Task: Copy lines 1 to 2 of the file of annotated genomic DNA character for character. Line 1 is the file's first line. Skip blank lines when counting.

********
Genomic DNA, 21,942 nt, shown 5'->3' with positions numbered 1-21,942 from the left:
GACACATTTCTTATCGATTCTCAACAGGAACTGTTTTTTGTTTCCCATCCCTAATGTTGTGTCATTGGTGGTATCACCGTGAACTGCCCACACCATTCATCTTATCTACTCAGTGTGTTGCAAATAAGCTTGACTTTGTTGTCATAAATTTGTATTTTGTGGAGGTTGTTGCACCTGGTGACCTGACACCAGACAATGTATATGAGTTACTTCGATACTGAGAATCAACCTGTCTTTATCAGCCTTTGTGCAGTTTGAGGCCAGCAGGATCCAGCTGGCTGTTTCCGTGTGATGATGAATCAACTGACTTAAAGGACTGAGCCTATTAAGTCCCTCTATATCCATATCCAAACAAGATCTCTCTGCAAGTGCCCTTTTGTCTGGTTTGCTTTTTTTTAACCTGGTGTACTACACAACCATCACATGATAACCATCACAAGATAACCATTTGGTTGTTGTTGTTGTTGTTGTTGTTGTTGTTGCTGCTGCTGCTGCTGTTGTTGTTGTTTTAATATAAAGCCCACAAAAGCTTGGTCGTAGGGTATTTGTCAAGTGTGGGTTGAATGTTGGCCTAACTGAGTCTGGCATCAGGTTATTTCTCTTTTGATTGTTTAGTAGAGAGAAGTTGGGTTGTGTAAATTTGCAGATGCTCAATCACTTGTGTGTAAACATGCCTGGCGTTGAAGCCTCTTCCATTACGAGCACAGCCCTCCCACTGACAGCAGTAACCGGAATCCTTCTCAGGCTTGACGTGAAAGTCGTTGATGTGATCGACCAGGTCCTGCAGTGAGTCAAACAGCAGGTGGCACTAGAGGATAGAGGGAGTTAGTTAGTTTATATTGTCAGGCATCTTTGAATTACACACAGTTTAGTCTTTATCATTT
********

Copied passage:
Genomic DNA, 21,942 nt, shown 5'->3' with positions numbered 1-21,942 from the left:
GACACATTTCTTATCGATTCTCAACAGGAACTGTTTTTTGTTTCCCATCCCTAATGTTGTGTCATTGGTGGTATCACCGTGAACTGCCCACACCATTCATCTTATCTACTCAGTGTGTTGCAAATAAGCTTGACTTTGTTGTCATAAATTTGTATTTTGTGGAGGTTGTTGCACCTGGTGACCTGACACCAGACAATGTATATGAGTTACTTCGATACTGAGAATCAACCTGTCTTTATCAGCCTTTGTGCAGTTTGAGGCCAGCAGGATCCAGCTGGCTGTTTCCGTGTGATGATGAATCAACTGACTTAAAGGACTGAGCCTATTAAGTCCCTCTATATCCATATCCAAACAAGATCTCTCTGCAAGTGCCCTTTTGTCTGGTTTGCTTTTTTTTAACCTGGTGTACTACACAACCATCACATGATAACCATCACAAGATAACCATTTGGTTGTTGTTGTTGTTGTTGTTGTTGTTGTTGCTGCTGCTGCTGCTGTTGTTGTTGTTTTAATATAAAGCCCACAAAAGCTTGGTCGTAGGGTATTTGTCAAGTGTGGGTTGAATGTTGGCCTAACTGAGTCTGGCATCAGGTTATTTCTCTTTTGATTGTTTAGTAGAGAGAAGTTGGGTTGTGTAAATTTGCAGATGCTCAATCACTTGTGTGTAAACATGCCTGGCGTTGAAGCCTCTTCCATTACGAGCACAGCCCTCCCACTGACAGCAGTAACCGGAATCCTTCTCAGGCTTGACGTGAAAGTCGTTGATGTGATCGACCAGGTCCTGCAGTGAGTCAAACAGCAGGTGGCACTAGAGGATAGAGGGAGTTAGTTAGTTTATATTGTCAGGCATCTTTGAATTACACACAGTTTAGTCTTTATCATTT